Thursday, February 19, 2015

Is it time to replace the 12 month calendar?

Image: The 20 seals in the Dreamspell calendar
Most calendar systems are based on the year, in which a solar year is divided into 12 months of 30-31 days on average. The Gregorian Calendar that originated in Europe, and is now used by much of the world, is organized like this. Similarly, the tropical zodiac is divided into 12 signs which are one month each.
In contrast to solar calendars, there also exist lunar calendars. A lunar synodic month (or length between one Full Moon and the next) is roughly 29.5 days. A calendar based on lunar phases would have 12.4 lunar months in a year, which is irregular but still more than 12. An alternative is to have 28 days or exactly four weeks in a month. That nicely results in exactly 13 months in a 364 day year, with one or two leap days to reach the average 365.24 days in a year.
The “13 Moon” calendar has been proposed as a replacement for the Gregorian Calendar or solar calendars in general. For example, the Dreamspell Mayan calendar popularized by José Argüelles is designed like this. The Moon and the number 13 have a feminine quality, and promoting this calendar over the Gregorian Calendar can be seen as helping promote feminine energies over outdated patriarchal structures. Lunar calendars are significant and a useful thing to consider, however it’s also important to see the bigger picture that encompasses both calendar systems.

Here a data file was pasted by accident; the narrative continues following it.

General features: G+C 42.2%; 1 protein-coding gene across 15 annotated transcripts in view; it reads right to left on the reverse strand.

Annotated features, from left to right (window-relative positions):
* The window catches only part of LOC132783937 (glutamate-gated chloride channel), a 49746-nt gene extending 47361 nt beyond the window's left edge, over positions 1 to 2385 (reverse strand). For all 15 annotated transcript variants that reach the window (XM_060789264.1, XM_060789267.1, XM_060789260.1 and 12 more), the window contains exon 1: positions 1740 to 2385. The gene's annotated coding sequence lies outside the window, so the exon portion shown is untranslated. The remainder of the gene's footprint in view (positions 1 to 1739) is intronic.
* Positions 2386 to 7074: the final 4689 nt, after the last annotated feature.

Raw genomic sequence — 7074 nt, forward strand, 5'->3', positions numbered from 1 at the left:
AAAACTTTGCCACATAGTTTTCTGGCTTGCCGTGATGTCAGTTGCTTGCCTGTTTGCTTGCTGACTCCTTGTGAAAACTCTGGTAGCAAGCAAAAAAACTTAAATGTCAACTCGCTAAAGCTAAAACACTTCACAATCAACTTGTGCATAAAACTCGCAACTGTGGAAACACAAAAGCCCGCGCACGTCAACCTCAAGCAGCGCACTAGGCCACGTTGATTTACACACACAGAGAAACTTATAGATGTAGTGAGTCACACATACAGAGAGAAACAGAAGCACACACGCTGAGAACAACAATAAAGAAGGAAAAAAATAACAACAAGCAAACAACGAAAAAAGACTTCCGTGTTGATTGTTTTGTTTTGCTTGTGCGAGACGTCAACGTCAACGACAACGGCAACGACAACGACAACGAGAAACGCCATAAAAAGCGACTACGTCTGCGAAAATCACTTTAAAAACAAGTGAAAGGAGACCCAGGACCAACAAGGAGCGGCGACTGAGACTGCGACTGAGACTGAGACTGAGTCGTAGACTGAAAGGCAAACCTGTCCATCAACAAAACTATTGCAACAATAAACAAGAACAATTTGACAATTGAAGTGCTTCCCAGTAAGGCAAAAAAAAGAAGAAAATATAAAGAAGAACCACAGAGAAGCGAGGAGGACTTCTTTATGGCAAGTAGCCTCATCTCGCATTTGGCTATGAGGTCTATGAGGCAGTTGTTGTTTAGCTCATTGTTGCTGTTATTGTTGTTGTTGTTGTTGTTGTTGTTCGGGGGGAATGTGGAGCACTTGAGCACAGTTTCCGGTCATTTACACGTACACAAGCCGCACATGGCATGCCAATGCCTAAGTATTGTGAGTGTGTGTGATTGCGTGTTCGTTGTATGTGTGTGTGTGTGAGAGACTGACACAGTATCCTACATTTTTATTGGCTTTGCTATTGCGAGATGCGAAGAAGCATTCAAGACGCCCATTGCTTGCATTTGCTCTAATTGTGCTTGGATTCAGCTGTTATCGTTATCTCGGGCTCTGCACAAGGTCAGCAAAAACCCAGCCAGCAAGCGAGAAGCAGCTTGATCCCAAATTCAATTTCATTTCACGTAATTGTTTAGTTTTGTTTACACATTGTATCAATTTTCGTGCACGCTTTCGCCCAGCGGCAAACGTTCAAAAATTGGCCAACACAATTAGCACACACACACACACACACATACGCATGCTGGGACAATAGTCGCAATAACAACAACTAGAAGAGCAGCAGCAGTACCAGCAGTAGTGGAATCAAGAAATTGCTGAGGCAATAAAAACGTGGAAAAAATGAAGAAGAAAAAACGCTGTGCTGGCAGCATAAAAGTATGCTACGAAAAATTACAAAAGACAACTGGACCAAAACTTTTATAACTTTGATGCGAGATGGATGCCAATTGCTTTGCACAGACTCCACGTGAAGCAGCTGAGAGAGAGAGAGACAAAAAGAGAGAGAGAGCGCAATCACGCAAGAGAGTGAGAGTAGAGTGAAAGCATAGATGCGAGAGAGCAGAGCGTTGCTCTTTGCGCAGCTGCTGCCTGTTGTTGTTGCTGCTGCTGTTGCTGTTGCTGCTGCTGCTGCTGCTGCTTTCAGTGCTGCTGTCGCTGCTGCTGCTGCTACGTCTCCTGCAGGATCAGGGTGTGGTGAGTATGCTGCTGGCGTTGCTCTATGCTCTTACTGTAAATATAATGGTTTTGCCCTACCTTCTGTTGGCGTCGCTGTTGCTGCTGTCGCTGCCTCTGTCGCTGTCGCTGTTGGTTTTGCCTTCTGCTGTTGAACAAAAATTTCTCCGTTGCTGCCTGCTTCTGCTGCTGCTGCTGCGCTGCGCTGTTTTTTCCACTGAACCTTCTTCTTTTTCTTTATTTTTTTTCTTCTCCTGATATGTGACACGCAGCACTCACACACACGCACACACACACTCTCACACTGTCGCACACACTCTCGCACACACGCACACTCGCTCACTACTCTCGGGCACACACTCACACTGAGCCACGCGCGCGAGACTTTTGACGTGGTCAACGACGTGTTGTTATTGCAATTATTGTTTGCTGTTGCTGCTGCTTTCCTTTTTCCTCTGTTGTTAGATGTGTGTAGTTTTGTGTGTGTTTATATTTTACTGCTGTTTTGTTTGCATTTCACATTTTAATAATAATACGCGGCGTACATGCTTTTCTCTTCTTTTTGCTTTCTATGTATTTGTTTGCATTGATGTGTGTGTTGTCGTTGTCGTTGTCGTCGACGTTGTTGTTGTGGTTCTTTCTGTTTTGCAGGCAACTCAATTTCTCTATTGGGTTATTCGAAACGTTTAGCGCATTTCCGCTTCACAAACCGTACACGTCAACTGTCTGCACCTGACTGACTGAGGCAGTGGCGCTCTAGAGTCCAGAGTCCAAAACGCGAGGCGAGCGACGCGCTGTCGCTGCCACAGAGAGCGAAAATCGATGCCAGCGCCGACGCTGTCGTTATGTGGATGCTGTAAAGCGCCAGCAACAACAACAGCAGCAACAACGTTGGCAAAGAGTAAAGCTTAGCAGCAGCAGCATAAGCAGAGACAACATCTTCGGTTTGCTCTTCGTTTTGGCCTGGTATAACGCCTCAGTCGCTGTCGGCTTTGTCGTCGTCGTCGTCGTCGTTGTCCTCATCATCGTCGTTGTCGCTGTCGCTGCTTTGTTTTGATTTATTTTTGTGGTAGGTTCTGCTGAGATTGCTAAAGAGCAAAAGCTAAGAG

• Solar calendars are best for temperate regions near the poles. If you live in a temperate region, then the four seasons of three months each are a critical part of your experience and activities (such as planting, harvesting, preparing for winter, and so on). That means the position of the Sun or lack thereof is very important to timing, however the Moon plays little role because it’s often hidden behind stormy overcast skies for days at a time.
  • Lunar calendars are best for tropical regions near the equator. If you live on or near the equator, then you experience little in the way of seasons, and the good weather means you see the Moon virtually every night. In stories that take place in warmer regions, such as the classic novel “Island of the Blue Dolphins”, characters refer to events that happened “many Moons ago”, because months are very apparent while years mean little.
In summary, there’s no one correct calendar system. The right calendar to use depends upon the person or culture, along with their location in the world and what they’re trying to accomplish with it. Balance is needed, both with calendar systems and with gender issues in general. If an individual or group can understand both types of calendar system, and not fixate upon one while trying to suppress or replace the other, then they can make progress toward balancing the polarities within their own beings.
A visual image may be useful: A sphere contains both an equator and its two poles. The equator is a circle, which is more feminine in shape, and is associated with using the “feminine” polarity lunar calendar. The north and south poles form a rod penetrating through the center of the earth, which is more masculine in shape, and is associated with using the “masculine” polarity solar calendar. When both are present and working in harmony, we have a complete sphere, or unity and Oneness. :-) 

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